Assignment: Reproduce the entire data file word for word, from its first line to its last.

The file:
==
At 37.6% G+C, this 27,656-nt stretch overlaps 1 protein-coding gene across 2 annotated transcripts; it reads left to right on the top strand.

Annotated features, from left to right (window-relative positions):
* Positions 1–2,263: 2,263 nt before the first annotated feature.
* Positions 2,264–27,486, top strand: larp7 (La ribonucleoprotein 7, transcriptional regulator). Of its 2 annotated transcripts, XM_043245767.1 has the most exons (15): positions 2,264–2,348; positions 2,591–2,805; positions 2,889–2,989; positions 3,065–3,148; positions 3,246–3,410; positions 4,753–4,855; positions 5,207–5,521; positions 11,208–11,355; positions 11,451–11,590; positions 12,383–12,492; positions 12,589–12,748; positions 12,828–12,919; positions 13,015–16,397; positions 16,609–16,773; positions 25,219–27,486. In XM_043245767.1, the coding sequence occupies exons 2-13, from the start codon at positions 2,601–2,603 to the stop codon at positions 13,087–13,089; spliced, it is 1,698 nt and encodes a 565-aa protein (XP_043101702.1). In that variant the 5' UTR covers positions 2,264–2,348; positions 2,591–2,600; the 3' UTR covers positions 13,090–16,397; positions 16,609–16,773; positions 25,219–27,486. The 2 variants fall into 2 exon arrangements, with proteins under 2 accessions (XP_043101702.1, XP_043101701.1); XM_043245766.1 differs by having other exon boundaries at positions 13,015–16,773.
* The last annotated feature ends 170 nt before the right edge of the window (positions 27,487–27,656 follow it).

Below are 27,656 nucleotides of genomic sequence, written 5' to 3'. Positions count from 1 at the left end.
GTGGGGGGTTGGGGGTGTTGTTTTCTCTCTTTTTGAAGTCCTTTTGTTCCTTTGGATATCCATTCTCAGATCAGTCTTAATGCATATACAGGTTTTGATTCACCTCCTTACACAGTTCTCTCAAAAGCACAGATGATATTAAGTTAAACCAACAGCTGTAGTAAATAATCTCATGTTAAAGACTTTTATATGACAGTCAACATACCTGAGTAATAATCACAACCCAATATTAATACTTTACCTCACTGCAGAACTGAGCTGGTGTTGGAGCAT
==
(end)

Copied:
At 37.6% G+C, this 27,656-nt stretch overlaps 1 protein-coding gene across 2 annotated transcripts; it reads left to right on the top strand.

Annotated features, from left to right (window-relative positions):
* Positions 1–2,263: 2,263 nt before the first annotated feature.
* Positions 2,264–27,486, top strand: larp7 (La ribonucleoprotein 7, transcriptional regulator). Of its 2 annotated transcripts, XM_043245767.1 has the most exons (15): positions 2,264–2,348; positions 2,591–2,805; positions 2,889–2,989; positions 3,065–3,148; positions 3,246–3,410; positions 4,753–4,855; positions 5,207–5,521; positions 11,208–11,355; positions 11,451–11,590; positions 12,383–12,492; positions 12,589–12,748; positions 12,828–12,919; positions 13,015–16,397; positions 16,609–16,773; positions 25,219–27,486. In XM_043245767.1, the coding sequence occupies exons 2-13, from the start codon at positions 2,601–2,603 to the stop codon at positions 13,087–13,089; spliced, it is 1,698 nt and encodes a 565-aa protein (XP_043101702.1). In that variant the 5' UTR covers positions 2,264–2,348; positions 2,591–2,600; the 3' UTR covers positions 13,090–16,397; positions 16,609–16,773; positions 25,219–27,486. The 2 variants fall into 2 exon arrangements, with proteins under 2 accessions (XP_043101702.1, XP_043101701.1); XM_043245766.1 differs by having other exon boundaries at positions 13,015–16,773.
* The last annotated feature ends 170 nt before the right edge of the window (positions 27,487–27,656 follow it).

Below are 27,656 nucleotides of genomic sequence, written 5' to 3'. Positions count from 1 at the left end.
GTGGGGGGTTGGGGGTGTTGTTTTCTCTCTTTTTGAAGTCCTTTTGTTCCTTTGGATATCCATTCTCAGATCAGTCTTAATGCATATACAGGTTTTGATTCACCTCCTTACACAGTTCTCTCAAAAGCACAGATGATATTAAGTTAAACCAACAGCTGTAGTAAATAATCTCATGTTAAAGACTTTTATATGACAGTCAACATACCTGAGTAATAATCACAACCCAATATTAATACTTTACCTCACTGCAGAACTGAGCTGGTGTTGGAGCAT